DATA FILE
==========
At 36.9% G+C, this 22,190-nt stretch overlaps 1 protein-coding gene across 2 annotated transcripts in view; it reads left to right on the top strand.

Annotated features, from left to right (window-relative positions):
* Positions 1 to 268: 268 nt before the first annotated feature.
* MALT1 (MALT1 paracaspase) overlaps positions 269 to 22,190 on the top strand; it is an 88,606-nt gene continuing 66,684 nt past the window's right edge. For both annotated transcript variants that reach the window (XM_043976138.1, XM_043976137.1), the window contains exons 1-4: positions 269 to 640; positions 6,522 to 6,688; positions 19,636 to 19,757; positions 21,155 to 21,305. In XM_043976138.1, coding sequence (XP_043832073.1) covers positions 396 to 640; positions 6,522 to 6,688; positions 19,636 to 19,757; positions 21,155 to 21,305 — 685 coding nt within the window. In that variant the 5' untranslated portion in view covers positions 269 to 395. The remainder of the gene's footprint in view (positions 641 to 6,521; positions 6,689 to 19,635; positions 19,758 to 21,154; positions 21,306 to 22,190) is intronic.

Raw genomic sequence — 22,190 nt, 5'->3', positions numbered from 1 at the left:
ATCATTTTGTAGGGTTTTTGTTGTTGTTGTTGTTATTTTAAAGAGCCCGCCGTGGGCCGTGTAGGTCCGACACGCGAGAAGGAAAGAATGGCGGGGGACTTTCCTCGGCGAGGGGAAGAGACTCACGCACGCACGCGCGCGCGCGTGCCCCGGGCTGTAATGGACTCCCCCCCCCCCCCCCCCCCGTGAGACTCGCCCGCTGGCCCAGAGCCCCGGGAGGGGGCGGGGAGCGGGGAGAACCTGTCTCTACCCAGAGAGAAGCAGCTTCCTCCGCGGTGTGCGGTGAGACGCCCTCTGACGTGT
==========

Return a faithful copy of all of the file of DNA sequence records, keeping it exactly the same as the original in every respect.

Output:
At 36.9% G+C, this 22,190-nt stretch overlaps 1 protein-coding gene across 2 annotated transcripts in view; it reads left to right on the top strand.

Annotated features, from left to right (window-relative positions):
* Positions 1 to 268: 268 nt before the first annotated feature.
* MALT1 (MALT1 paracaspase) overlaps positions 269 to 22,190 on the top strand; it is an 88,606-nt gene continuing 66,684 nt past the window's right edge. For both annotated transcript variants that reach the window (XM_043976138.1, XM_043976137.1), the window contains exons 1-4: positions 269 to 640; positions 6,522 to 6,688; positions 19,636 to 19,757; positions 21,155 to 21,305. In XM_043976138.1, coding sequence (XP_043832073.1) covers positions 396 to 640; positions 6,522 to 6,688; positions 19,636 to 19,757; positions 21,155 to 21,305 — 685 coding nt within the window. In that variant the 5' untranslated portion in view covers positions 269 to 395. The remainder of the gene's footprint in view (positions 641 to 6,521; positions 6,689 to 19,635; positions 19,758 to 21,154; positions 21,306 to 22,190) is intronic.

Raw genomic sequence — 22,190 nt, 5'->3', positions numbered from 1 at the left:
ATCATTTTGTAGGGTTTTTGTTGTTGTTGTTGTTATTTTAAAGAGCCCGCCGTGGGCCGTGTAGGTCCGACACGCGAGAAGGAAAGAATGGCGGGGGACTTTCCTCGGCGAGGGGAAGAGACTCACGCACGCACGCGCGCGCGCGTGCCCCGGGCTGTAATGGACTCCCCCCCCCCCCCCCCCCCGTGAGACTCGCCCGCTGGCCCAGAGCCCCGGGAGGGGGCGGGGAGCGGGGAGAACCTGTCTCTACCCAGAGAGAAGCAGCTTCCTCCGCGGTGTGCGGTGAGACGCCCTCTGACGTGT